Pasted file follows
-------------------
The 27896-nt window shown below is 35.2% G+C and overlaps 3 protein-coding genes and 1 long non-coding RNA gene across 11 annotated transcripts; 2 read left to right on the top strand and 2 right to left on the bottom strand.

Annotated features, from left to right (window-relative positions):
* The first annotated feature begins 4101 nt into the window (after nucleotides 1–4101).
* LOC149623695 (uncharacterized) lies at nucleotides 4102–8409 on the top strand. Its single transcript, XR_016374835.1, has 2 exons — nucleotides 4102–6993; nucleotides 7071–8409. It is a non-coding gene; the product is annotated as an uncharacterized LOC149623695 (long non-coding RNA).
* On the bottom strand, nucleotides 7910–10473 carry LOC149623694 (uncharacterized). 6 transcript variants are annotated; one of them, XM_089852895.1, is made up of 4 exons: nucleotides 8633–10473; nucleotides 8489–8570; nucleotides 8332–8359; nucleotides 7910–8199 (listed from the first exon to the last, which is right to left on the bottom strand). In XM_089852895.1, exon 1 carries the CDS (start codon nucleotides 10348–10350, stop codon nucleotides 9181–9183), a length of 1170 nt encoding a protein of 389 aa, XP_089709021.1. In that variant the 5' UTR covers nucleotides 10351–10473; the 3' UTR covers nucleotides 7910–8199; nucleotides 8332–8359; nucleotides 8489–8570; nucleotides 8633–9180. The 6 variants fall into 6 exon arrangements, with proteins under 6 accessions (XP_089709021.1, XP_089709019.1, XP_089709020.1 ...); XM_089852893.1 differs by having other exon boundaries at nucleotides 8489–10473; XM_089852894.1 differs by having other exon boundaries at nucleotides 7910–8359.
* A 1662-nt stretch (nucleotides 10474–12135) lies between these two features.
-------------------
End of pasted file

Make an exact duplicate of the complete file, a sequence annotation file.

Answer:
The 27896-nt window shown below is 35.2% G+C and overlaps 3 protein-coding genes and 1 long non-coding RNA gene across 11 annotated transcripts; 2 read left to right on the top strand and 2 right to left on the bottom strand.

Annotated features, from left to right (window-relative positions):
* The first annotated feature begins 4101 nt into the window (after nucleotides 1–4101).
* LOC149623695 (uncharacterized) lies at nucleotides 4102–8409 on the top strand. Its single transcript, XR_016374835.1, has 2 exons — nucleotides 4102–6993; nucleotides 7071–8409. It is a non-coding gene; the product is annotated as an uncharacterized LOC149623695 (long non-coding RNA).
* On the bottom strand, nucleotides 7910–10473 carry LOC149623694 (uncharacterized). 6 transcript variants are annotated; one of them, XM_089852895.1, is made up of 4 exons: nucleotides 8633–10473; nucleotides 8489–8570; nucleotides 8332–8359; nucleotides 7910–8199 (listed from the first exon to the last, which is right to left on the bottom strand). In XM_089852895.1, exon 1 carries the CDS (start codon nucleotides 10348–10350, stop codon nucleotides 9181–9183), a length of 1170 nt encoding a protein of 389 aa, XP_089709021.1. In that variant the 5' UTR covers nucleotides 10351–10473; the 3' UTR covers nucleotides 7910–8199; nucleotides 8332–8359; nucleotides 8489–8570; nucleotides 8633–9180. The 6 variants fall into 6 exon arrangements, with proteins under 6 accessions (XP_089709021.1, XP_089709019.1, XP_089709020.1 ...); XM_089852893.1 differs by having other exon boundaries at nucleotides 8489–10473; XM_089852894.1 differs by having other exon boundaries at nucleotides 7910–8359.
* A 1662-nt stretch (nucleotides 10474–12135) lies between these two features.